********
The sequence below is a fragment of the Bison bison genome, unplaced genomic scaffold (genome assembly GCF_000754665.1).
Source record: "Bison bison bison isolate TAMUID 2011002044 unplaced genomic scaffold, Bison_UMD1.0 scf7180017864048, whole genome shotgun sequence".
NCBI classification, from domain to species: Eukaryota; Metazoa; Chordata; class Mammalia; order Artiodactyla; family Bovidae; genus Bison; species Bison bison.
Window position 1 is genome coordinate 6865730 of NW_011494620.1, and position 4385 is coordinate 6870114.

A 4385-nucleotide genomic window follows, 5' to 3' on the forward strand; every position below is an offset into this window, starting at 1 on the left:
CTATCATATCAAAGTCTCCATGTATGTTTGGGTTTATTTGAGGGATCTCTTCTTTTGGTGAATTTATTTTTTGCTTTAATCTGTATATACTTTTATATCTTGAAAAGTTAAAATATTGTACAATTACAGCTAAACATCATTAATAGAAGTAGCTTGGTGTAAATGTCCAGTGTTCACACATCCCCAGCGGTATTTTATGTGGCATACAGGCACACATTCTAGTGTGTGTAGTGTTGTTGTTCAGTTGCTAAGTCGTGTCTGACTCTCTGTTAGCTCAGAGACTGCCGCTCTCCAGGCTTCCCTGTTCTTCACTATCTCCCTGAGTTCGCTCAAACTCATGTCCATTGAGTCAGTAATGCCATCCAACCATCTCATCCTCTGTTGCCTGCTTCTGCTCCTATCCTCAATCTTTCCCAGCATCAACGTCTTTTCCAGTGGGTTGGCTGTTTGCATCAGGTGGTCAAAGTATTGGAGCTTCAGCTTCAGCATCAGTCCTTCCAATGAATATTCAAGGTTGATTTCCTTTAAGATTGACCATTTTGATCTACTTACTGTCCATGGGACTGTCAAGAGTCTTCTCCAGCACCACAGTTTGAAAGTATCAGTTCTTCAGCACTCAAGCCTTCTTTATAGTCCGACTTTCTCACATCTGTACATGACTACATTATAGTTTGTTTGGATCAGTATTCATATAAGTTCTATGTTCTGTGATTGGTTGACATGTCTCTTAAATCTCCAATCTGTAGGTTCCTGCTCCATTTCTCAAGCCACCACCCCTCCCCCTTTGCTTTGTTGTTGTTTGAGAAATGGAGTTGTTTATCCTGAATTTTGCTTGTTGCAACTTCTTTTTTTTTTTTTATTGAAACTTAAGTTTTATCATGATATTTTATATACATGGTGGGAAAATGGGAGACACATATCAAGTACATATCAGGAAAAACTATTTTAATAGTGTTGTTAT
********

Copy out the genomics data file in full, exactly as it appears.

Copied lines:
The sequence below is a fragment of the Bison bison genome, unplaced genomic scaffold (genome assembly GCF_000754665.1).
Source record: "Bison bison bison isolate TAMUID 2011002044 unplaced genomic scaffold, Bison_UMD1.0 scf7180017864048, whole genome shotgun sequence".
NCBI classification, from domain to species: Eukaryota; Metazoa; Chordata; class Mammalia; order Artiodactyla; family Bovidae; genus Bison; species Bison bison.
Window position 1 is genome coordinate 6865730 of NW_011494620.1, and position 4385 is coordinate 6870114.

A 4385-nucleotide genomic window follows, 5' to 3' on the forward strand; every position below is an offset into this window, starting at 1 on the left:
CTATCATATCAAAGTCTCCATGTATGTTTGGGTTTATTTGAGGGATCTCTTCTTTTGGTGAATTTATTTTTTGCTTTAATCTGTATATACTTTTATATCTTGAAAAGTTAAAATATTGTACAATTACAGCTAAACATCATTAATAGAAGTAGCTTGGTGTAAATGTCCAGTGTTCACACATCCCCAGCGGTATTTTATGTGGCATACAGGCACACATTCTAGTGTGTGTAGTGTTGTTGTTCAGTTGCTAAGTCGTGTCTGACTCTCTGTTAGCTCAGAGACTGCCGCTCTCCAGGCTTCCCTGTTCTTCACTATCTCCCTGAGTTCGCTCAAACTCATGTCCATTGAGTCAGTAATGCCATCCAACCATCTCATCCTCTGTTGCCTGCTTCTGCTCCTATCCTCAATCTTTCCCAGCATCAACGTCTTTTCCAGTGGGTTGGCTGTTTGCATCAGGTGGTCAAAGTATTGGAGCTTCAGCTTCAGCATCAGTCCTTCCAATGAATATTCAAGGTTGATTTCCTTTAAGATTGACCATTTTGATCTACTTACTGTCCATGGGACTGTCAAGAGTCTTCTCCAGCACCACAGTTTGAAAGTATCAGTTCTTCAGCACTCAAGCCTTCTTTATAGTCCGACTTTCTCACATCTGTACATGACTACATTATAGTTTGTTTGGATCAGTATTCATATAAGTTCTATGTTCTGTGATTGGTTGACATGTCTCTTAAATCTCCAATCTGTAGGTTCCTGCTCCATTTCTCAAGCCACCACCCCTCCCCCTTTGCTTTGTTGTTGTTTGAGAAATGGAGTTGTTTATCCTGAATTTTGCTTGTTGCAACTTCTTTTTTTTTTTTTATTGAAACTTAAGTTTTATCATGATATTTTATATACATGGTGGGAAAATGGGAGACACATATCAAGTACATATCAGGAAAAACTATTTTAATAGTGTTGTTAT